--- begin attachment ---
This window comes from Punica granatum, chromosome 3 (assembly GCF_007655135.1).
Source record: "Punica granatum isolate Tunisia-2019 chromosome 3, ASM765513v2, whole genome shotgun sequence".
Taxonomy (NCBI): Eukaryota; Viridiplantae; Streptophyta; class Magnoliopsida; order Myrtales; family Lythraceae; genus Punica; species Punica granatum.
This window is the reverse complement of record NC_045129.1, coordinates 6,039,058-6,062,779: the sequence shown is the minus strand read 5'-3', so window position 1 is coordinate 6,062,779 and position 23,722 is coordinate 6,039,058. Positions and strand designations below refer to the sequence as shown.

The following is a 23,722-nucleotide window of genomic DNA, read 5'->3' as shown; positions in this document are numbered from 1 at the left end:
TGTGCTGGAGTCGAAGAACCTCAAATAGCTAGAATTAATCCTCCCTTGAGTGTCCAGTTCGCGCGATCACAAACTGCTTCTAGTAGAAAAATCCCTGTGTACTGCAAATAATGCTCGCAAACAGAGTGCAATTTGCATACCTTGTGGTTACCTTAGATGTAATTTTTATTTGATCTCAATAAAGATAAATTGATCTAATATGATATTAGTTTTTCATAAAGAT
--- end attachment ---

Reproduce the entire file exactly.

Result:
This window comes from Punica granatum, chromosome 3 (assembly GCF_007655135.1).
Source record: "Punica granatum isolate Tunisia-2019 chromosome 3, ASM765513v2, whole genome shotgun sequence".
Taxonomy (NCBI): Eukaryota; Viridiplantae; Streptophyta; class Magnoliopsida; order Myrtales; family Lythraceae; genus Punica; species Punica granatum.
This window is the reverse complement of record NC_045129.1, coordinates 6,039,058-6,062,779: the sequence shown is the minus strand read 5'-3', so window position 1 is coordinate 6,062,779 and position 23,722 is coordinate 6,039,058. Positions and strand designations below refer to the sequence as shown.

The following is a 23,722-nucleotide window of genomic DNA, read 5'->3' as shown; positions in this document are numbered from 1 at the left end:
TGTGCTGGAGTCGAAGAACCTCAAATAGCTAGAATTAATCCTCCCTTGAGTGTCCAGTTCGCGCGATCACAAACTGCTTCTAGTAGAAAAATCCCTGTGTACTGCAAATAATGCTCGCAAACAGAGTGCAATTTGCATACCTTGTGGTTACCTTAGATGTAATTTTTATTTGATCTCAATAAAGATAAATTGATCTAATATGATATTAGTTTTTCATAAAGAT